In July 1814, entrepreneur William Weaver made a chance investment in the Virginia iron industry along with his new partner, Thomas Mayberry. Weaver and Mayberry purchased Union Forge (later renamed Buffalo Forge), located in Rockbridge County, and two blast furnaces, Etna Furnace and Retreat Furnace, in neighboring Botetourt County. Later, Weaver would become a prominent and successful ironmaster in Virginia and one of the largest slaveholders in Rockbridge County.
Initially, Weaver staffed his furnaces with a mixture of white laborers and hired slaves, but in October 1815 he purchased 11 slaves. Weaver would use this group of slaves, which included a valuable ironworker named Tooler, to form the basis of his large crew of skilled ironworkers.
In 1825, Weaver filed a chancery suit in the Augusta County courts to dissolve his partnership with Mayberry. It was a rather acrimonious dissolution, with contention over who owned the slaves purchased in 1815. In a cagey move, Weaver had the bill of sale for the slaves made out to himself, rather than to the partnership of Weaver & Mayberry, claiming that Mayberry was against slave ownership. While examining volumes found at the Augusta County Courthouse, I discovered nine volumes belonging to Weaver and his iron interests, which had been used as exhibits in the case.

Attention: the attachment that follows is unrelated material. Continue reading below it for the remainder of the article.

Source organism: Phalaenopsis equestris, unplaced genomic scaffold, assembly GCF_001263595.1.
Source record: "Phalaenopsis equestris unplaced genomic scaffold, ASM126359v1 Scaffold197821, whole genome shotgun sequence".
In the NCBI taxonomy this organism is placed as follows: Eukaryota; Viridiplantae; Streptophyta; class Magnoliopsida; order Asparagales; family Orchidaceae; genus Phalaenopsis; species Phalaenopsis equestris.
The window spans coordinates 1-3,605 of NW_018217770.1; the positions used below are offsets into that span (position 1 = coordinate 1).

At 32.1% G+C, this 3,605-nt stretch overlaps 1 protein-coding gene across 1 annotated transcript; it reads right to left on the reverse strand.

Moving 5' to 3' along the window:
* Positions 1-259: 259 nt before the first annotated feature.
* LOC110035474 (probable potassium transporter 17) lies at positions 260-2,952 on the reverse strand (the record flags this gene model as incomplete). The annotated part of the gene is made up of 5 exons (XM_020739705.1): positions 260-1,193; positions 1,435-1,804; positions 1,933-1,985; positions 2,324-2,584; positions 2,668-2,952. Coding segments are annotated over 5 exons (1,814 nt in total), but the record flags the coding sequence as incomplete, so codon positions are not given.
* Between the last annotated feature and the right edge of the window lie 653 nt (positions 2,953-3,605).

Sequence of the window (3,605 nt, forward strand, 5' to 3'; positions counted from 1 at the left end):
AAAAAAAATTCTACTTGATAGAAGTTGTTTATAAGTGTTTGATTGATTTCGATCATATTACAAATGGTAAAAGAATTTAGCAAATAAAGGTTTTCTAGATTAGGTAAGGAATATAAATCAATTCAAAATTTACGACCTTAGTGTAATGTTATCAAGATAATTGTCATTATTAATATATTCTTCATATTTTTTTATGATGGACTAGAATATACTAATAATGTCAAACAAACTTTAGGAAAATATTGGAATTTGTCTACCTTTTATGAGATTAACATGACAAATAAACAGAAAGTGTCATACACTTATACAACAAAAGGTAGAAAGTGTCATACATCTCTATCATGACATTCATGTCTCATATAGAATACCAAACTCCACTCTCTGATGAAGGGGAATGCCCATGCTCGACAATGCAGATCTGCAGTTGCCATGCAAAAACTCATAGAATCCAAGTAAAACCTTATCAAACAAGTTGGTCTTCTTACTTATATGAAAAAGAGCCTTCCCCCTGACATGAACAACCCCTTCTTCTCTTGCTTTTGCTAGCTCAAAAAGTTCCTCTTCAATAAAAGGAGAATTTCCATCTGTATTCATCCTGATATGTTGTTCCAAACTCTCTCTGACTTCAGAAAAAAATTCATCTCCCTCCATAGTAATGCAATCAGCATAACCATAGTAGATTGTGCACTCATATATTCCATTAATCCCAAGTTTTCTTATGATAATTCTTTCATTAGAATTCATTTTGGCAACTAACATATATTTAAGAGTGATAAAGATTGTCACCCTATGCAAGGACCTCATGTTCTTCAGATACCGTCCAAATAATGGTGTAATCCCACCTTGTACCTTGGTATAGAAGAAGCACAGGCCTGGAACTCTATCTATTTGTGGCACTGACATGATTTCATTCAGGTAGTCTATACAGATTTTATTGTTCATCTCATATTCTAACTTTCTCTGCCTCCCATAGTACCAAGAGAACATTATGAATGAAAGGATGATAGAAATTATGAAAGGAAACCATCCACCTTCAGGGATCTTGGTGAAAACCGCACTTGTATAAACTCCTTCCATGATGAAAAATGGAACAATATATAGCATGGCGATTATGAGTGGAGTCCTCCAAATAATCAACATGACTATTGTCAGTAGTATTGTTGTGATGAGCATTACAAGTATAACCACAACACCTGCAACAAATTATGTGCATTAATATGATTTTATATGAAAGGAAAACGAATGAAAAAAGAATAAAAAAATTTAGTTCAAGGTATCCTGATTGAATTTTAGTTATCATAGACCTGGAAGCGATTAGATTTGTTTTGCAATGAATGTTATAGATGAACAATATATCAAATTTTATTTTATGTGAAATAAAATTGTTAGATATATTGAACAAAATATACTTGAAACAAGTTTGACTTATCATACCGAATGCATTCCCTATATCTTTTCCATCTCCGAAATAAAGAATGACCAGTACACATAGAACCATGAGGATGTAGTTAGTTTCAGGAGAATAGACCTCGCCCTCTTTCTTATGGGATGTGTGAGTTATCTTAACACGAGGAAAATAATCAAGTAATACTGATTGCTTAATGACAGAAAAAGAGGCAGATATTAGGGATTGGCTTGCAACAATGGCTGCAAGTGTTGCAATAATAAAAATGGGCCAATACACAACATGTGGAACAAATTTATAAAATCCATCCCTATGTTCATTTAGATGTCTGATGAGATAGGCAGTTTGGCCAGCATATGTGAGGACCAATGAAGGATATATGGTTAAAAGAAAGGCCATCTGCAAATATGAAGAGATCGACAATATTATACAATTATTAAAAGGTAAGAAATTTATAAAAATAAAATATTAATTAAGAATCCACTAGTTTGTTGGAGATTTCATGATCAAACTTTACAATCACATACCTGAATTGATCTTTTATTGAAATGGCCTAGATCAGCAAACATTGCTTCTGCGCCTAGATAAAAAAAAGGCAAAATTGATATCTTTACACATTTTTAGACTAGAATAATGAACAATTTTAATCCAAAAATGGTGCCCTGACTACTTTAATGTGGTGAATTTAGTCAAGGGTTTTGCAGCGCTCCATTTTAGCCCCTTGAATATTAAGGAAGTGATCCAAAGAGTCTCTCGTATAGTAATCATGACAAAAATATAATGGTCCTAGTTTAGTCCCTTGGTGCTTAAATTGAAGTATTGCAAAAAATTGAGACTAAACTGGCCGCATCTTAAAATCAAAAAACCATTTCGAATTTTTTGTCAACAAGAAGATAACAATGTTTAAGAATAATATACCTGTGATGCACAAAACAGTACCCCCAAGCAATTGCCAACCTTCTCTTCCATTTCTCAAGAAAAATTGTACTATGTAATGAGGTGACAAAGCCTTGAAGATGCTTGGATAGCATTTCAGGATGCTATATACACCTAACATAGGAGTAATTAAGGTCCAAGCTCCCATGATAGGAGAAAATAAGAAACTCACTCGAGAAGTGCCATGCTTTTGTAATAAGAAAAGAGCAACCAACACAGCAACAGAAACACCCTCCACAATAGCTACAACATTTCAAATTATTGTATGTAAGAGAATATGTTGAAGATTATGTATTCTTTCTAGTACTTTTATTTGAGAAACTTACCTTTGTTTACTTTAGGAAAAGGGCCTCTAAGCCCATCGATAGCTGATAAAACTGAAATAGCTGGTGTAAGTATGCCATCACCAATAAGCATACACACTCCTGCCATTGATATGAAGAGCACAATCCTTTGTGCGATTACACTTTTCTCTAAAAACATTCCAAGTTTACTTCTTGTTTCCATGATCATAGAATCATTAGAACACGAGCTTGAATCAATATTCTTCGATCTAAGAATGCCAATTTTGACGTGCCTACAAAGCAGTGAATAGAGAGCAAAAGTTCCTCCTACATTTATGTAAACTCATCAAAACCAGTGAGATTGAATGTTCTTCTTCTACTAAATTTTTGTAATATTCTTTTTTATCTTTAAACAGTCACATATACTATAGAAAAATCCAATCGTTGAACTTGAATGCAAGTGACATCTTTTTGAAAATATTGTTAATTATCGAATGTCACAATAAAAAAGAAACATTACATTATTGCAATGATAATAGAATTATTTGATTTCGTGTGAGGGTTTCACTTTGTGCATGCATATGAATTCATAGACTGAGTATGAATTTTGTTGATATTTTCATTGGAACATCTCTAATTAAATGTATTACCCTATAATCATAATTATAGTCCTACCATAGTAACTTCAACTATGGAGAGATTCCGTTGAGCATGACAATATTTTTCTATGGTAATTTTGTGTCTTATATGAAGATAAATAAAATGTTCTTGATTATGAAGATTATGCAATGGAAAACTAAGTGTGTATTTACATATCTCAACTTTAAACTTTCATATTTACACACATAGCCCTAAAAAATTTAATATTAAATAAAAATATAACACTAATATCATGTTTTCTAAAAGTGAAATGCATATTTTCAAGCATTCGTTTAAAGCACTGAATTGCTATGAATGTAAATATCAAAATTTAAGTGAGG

The volumes cover a variety of topics and document the purchases Weaver and Mayberry made while establishing their iron interests in Virginia and record customer purchases of iron. But it is the details concerning the slaves living and working at Etna Furnace and Union Forge found throughout the records that make these volumes so unique. Weaver documented expenses paid for hiring slaves by listing their bond prices, recording the purchases of clothing and blankets for the slaves, and frequently mentioning payments made to “negroes for overwork.”
Slaves were compensated with their choice of either cash or goods from the ironmaster’s store for their “overwork.” To earn these funds slaves would perform such extra work as cording wood or working on Sunday or Christmas. They used their extra funds to purchase small luxury items such as sugar, coffee, tobacco, shoes, trousers, coats, cloth, or household items. Records included in the collection, such as the Etna Furnace Negro Book, illustrate the priorities of slaves and the choices they made with the funds they controlled themselves. This is a rare and invaluable glimpse into the private lives of slaves might not exist without such records.
The chancery cause, William Weaver vs. Thomas Mayberry, 1831, is part of the Augusta County Chancery Collection and is being prepared for digitization funded in part by a grant from the National Historical Publications and Records Commission (NHPRC); however, the volumes that comprise the William Weaver Business Records are open for research.
-Bari Helms, Local Records Archivist